With summer less than a month away, many of us are longing for warmer weather and a chance to get some sun and surf. And while this means spending more time at the gym getting that #beachbody, now is also a good time to ready your car for summer. Higher temperatures brought over by the summer months coupled with increased dust in the air and the inevitable increase of stop-and-go traffic can put a significant toll on your vehicle. Add the effects of last winter and the increased humidity of spring, and your car may be vulnerable to a breakdown once the days start to heat up.
While there’s certainly no stopping summer from arriving, you can help your car prepare for it. Here are some tips you can use to help prep your can for a safe, optimum, and most importantly, enjoyable summer driving experience.
Overheating is the most common problem encountered by car owners during summer. Normally, the cooling system should keep your car operating around 200 degrees Fahrenheit, but higher temperatures can cause the coolant to reach sweltering temperatures of up to 250 degrees, increasing the chances of overheating. This is why once summer arrives, checking coolant levels as well as the condition of the cooling components.
Ideally, the car’s cooling system should be flushed and refilled once 24 months. So if your car’s already near that mark, now’s a good time to have the coolant changed. Take note of the coolant levels and its consistency as well; if the coolant is well below recommended levels or has a cloudy appearance, flush the system and replenish it with a new batch of coolant as soon as possible. We also recommend cleaning the radiator as it may have accumulated leaves, dirt, and other debris during the winter and spring seasons.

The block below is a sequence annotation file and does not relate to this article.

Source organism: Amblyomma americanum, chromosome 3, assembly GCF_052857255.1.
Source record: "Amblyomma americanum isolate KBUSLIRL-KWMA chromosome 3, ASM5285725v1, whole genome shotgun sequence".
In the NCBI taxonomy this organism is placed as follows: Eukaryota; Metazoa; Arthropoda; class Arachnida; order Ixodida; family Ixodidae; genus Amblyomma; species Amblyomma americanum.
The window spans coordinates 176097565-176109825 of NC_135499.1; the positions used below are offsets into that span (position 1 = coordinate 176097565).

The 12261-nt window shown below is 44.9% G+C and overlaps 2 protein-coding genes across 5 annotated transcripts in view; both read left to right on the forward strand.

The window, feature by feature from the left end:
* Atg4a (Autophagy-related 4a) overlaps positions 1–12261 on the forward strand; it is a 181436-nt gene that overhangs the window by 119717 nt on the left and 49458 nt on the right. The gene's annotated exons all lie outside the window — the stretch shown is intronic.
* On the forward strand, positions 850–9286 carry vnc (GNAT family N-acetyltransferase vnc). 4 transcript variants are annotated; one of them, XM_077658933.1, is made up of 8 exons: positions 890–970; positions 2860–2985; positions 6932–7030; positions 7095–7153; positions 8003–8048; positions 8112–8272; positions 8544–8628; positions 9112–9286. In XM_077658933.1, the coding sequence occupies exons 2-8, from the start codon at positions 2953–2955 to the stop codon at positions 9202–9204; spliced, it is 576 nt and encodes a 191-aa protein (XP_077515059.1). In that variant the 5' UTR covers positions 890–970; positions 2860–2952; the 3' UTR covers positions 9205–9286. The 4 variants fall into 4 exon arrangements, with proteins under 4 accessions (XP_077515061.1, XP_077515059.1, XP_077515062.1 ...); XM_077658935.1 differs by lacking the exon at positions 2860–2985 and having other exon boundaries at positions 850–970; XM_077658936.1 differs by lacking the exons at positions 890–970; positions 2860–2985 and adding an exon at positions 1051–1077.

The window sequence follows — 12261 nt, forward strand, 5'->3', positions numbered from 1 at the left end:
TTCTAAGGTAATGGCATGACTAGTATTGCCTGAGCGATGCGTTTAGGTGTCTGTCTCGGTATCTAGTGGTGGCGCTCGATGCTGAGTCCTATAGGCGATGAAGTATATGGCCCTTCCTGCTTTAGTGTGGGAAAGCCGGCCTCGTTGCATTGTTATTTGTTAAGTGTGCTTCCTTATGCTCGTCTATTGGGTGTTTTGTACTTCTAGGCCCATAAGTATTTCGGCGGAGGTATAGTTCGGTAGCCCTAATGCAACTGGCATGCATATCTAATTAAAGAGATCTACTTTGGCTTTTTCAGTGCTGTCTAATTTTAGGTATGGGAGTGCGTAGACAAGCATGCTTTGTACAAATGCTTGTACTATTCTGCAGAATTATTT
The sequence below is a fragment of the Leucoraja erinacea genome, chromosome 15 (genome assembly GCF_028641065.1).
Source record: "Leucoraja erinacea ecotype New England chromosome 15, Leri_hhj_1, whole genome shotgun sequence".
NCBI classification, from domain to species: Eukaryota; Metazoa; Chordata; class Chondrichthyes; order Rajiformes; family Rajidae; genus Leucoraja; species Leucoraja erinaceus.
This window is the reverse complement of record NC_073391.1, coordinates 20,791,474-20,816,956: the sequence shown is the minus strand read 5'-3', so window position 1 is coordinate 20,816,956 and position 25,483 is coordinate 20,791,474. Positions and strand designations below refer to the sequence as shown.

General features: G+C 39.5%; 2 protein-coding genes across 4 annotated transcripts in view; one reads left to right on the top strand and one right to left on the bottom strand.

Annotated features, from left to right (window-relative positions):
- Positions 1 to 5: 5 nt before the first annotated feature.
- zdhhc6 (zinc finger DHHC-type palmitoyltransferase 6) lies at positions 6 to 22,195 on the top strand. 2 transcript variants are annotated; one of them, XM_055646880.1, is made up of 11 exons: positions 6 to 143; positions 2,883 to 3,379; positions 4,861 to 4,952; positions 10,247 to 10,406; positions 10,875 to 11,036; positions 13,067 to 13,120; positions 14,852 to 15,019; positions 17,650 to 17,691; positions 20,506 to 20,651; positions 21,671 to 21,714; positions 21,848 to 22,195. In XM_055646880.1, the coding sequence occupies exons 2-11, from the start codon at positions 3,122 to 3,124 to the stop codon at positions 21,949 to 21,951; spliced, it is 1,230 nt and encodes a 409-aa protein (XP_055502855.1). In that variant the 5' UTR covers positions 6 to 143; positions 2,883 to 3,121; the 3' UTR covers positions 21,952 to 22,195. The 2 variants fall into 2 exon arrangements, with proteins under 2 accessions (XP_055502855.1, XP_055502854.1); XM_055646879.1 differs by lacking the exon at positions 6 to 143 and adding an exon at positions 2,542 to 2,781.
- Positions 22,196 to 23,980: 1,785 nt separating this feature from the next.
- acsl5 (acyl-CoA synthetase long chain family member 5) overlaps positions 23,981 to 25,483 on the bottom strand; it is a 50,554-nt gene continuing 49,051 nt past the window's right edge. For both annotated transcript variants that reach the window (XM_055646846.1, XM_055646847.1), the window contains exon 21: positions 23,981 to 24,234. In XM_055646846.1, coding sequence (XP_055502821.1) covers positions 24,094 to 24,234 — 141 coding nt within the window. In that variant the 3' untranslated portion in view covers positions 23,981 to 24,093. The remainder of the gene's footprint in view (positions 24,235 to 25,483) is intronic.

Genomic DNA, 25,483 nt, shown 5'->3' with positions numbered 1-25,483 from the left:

The A/C is another part of your car that often malfunctions during the summer months. Run the A/C at least once every time you drive your vehicle and check if it still blows cold air. Also, pay attention to any strange noises or odors whenever the A/C is running. If your car has a cabin filter installed, have it checked as well as cleaned as necessary. If the A/C blows hot air or you suspect problems in the system, don’t hesitate to have it undergo a thorough inspection by a professional.
If you still haven’t switched out your car’s winter tires, now is a good time to do so. You will get more speed, better handling, and improved fuel efficiency by using summer tires. Compared to winter tires, summer tires have a shorter sidewall and a less aggressive tread that’s ideal for hot and dry road conditions. All-weather tires are also a good (and cheaper) alternative to specialized summer tires although they do not provide the same degree of benefits as the latter.
In addition, take the time to have the tires rotated and check the tire pressure and tread patterns. Do the same for the spare tire and make sure the jack is in good condition as well.
Hot weather conditions can also raise the operating temperature of the brakes, causing the brake pads and shoes to wear out faster than normal. In addition, summer also brings intermittent thunderstorms that could cause the brakes to become less responsive.
While there aren’t exactly brake components that are specially designed for hot weather, regular maintenance and cleaning is more than enough to keep the brakes functioning at an optimum level despite the hotter temperatures. Any strange noises or incidents such as pulsating brake pedals and longer stopping distances must also be cause for prompt inspection and correction.
Many people are often surprised to discover that engine oil also helps draw heat away from the engine. And once the oil starts to thin as time passes, it also loses its ability to absorb and dissipate heat.
Always make sure to change the engine oil as specified in the manual. Also, depending on your vehicle, you will also need to dispose of or clean the oil filter every time the engine gets an oil change. Also, if your regular driving habits falls inside the “severe service” category, you will need to check the oil twice as often than normal.